Dec 092014

Two senior writers at City Council Watchdog take different positions on the question posed in our recent poll, “Should Walgreens in Downtown Naperville be allowed to sell liquor (adult beverages)?”.  Their takes are below in this City Council Watchdog exclusive Point|Counterpoint.

Watchdog’s Take (Walgreens Should Not Be Able To Sell Liquor In The Downtown Naperville Location)

Downtown Naperville Where Chaos Meets Mayhem

Walgreens, “The Pharmacy America Trusts”, “Where Happy Meets Healthy’. Wow, it doesn’t get any better than that does it? It sounds like Utopia or Iowa. That’s where we all want to be isn’t it? And what could make the experience even better? How about being able to haul packaged liquor out to your car, and getting a cheap buzz-on before venturing a couple of blocks north to downtown Naperville where chaos meets mayhem near the corner of Chicago and Washington. No matter what direction you head towards from there you’ll find loads of people and loads of establishments more than willing to intensify the buzz with all sorts of libations.

And if by chance those establishments pull the plug on your desire to keep intensifying, you can always go back to ‘The Pharmacy America Trusts’ to get some brew-to-go and a carton of cigs before trying to find your car and venture out into the night.

Walgreens is seeking and will get Naperville city council approval to sell liquor in all but one Walgreens store in Naperville; that one store is the downtown store. Walgreens wants approval, but will not get it….yet. The Naperville city council wants to approve that store, but won’t, at least not yet anyway. Walgreens wants the profit liquor will provide, and city officials want the tax dollars that liquor sales will provide.

So why not approve it now? Well, city officials say that Walgreens is the victim of bad timing. A couple of downtown liquor-related deaths, and a lot of downtown liquor-fueled kerfuffles resulting in mayhem and chaos created the bad timing. If Walgreens suits and city officials are waiting for the right time, they might be waiting for a long time.

Watch and listen to councilman Joe McElroy, as he takes the discussion to an interesting point, when he asks the Walgreens representative about the logic of selling cigarettes where ‘happy meets healthy’ in the ‘Pharmacy America Trusts’.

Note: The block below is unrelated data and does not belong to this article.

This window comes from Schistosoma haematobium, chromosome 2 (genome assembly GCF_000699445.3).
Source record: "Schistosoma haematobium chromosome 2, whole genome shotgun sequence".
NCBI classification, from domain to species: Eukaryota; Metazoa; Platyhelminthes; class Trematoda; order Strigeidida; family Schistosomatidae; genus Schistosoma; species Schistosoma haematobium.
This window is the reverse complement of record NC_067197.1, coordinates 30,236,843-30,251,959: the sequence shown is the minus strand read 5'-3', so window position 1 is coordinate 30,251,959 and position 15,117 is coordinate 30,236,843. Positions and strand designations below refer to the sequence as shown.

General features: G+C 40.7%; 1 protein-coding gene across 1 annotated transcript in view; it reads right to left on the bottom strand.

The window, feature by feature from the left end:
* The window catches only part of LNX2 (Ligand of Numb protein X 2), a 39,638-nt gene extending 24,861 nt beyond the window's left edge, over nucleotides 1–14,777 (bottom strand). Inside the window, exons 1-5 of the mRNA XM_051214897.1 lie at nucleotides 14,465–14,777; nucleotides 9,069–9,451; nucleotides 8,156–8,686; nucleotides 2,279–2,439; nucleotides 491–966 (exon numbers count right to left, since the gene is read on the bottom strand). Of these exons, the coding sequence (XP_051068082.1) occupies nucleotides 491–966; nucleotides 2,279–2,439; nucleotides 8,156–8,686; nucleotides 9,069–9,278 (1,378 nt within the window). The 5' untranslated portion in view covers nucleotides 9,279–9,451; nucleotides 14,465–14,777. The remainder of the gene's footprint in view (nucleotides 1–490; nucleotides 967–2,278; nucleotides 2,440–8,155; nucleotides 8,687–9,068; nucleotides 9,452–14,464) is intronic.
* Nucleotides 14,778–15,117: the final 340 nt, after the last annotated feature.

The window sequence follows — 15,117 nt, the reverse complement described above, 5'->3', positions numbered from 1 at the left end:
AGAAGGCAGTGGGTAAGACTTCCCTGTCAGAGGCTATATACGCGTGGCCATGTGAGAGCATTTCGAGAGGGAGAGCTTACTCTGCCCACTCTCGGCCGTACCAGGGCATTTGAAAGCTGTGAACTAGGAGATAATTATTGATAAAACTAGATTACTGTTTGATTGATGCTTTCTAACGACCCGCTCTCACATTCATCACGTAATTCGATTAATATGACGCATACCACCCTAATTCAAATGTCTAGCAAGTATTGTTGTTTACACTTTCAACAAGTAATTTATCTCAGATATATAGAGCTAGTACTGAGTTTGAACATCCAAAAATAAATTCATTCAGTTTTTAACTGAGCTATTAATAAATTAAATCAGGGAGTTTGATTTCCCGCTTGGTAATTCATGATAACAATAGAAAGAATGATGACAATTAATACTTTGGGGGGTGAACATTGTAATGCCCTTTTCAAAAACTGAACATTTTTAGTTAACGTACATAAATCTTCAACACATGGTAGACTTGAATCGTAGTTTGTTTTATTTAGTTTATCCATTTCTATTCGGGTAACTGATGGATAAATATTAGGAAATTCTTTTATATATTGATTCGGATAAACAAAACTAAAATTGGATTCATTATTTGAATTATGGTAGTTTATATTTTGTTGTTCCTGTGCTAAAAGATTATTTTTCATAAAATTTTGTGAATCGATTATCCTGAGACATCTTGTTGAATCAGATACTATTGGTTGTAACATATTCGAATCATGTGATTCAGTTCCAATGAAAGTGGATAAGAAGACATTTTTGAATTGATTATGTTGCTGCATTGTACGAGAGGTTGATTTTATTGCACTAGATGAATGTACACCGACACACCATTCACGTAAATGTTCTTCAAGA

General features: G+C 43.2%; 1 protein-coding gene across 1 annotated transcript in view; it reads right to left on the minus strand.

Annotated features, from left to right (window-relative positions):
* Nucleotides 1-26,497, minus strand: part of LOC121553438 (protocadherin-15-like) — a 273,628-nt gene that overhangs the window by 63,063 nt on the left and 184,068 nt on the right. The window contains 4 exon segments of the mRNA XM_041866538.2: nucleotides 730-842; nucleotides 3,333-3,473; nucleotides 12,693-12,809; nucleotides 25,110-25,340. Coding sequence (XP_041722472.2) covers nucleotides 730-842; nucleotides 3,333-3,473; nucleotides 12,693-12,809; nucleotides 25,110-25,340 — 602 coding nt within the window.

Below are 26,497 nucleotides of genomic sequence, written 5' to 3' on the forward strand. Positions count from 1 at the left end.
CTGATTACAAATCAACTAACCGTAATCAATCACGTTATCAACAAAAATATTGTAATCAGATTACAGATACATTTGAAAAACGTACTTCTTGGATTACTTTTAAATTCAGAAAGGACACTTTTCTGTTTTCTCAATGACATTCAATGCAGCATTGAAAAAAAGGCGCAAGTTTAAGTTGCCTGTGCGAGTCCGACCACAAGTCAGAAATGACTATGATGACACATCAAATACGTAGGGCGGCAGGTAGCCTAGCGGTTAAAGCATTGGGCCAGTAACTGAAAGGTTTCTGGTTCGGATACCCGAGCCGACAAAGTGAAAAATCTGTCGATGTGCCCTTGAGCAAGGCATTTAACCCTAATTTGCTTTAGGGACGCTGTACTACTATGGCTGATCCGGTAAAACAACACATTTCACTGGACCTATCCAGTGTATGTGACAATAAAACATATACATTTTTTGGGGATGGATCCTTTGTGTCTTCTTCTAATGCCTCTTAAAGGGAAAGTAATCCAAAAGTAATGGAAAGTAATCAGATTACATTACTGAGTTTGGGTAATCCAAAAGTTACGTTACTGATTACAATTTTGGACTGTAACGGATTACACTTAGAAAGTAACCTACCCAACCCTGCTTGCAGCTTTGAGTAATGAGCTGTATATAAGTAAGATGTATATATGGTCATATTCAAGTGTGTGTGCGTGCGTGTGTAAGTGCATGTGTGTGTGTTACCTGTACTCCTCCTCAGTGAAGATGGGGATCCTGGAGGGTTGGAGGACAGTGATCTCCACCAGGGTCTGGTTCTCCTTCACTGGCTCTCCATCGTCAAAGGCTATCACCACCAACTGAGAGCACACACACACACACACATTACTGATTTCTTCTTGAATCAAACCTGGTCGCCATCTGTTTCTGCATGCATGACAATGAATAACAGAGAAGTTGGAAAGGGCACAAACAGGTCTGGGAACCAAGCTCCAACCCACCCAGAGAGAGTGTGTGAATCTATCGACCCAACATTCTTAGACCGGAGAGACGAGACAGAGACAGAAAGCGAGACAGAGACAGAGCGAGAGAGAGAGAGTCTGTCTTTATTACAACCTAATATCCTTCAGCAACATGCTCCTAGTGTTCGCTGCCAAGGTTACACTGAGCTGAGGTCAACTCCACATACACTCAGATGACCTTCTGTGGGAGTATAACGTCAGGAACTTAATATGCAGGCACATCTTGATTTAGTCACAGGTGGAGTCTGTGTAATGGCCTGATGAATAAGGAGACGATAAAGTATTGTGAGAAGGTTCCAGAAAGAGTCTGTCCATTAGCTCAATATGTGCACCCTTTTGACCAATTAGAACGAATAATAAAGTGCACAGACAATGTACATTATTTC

Kudos to McElroy for asking the brain teaser, however take-away the ‘kudos’ for not pressing for an answer. The Walgreens suit answered with a non-answer in the spirit of Naperville city manager Doug Krieger. And yes, the topic was liquor, not cigarettes, but it would have been nice to get a straight answer. This is supposed to be where ‘happy meets healthy’, not where political double-speak meets corporate double-talk.

And why in the world would Walgreens and city officials prefer to have a pharmacist on duty when liquor is available for sale? Maybe it’s so the pharmacist can slide a case of beer and a carton of cigarettes through the prescription pick-up window. Pharmacists are required by law to provide counseling when dispensing, so the questions would be ‘do you want a six-pack or case’, and ‘do you prefer regular or menthol’ ?

Guard Dog’s Take (Walgreens Should Be Able To Sell Adult Beverages In The Downtown Naperville Location)

In Naperville, Favoritism Doesn’t End At The Corner of Happy & Healthy

Walgreens is looking to the Naperville city council to assist with giving the people what they want.  The people have asked that the nation’s largest drugstore chain sell adult beverages.  While in normal situations, this would not be an issue, but the Naperville city council has put alcohol on their to-don’t list and they are pushing back on Walgreens and are trying to prohibit the sale of alcohol in the downtown location (on the corner of Aurora and Main).

It seems that the Naperville City Council favors certain businesses over others.  The Lantern, Twisted Olive and Tasting deVine are all located in the downtown area and all offer packaged liquor for purchase and consumption elsewhere.  It wasn’t too long ago that The Lantern had a tax issue and was on the verge of having their state issued liquor license revoked due to tax issues.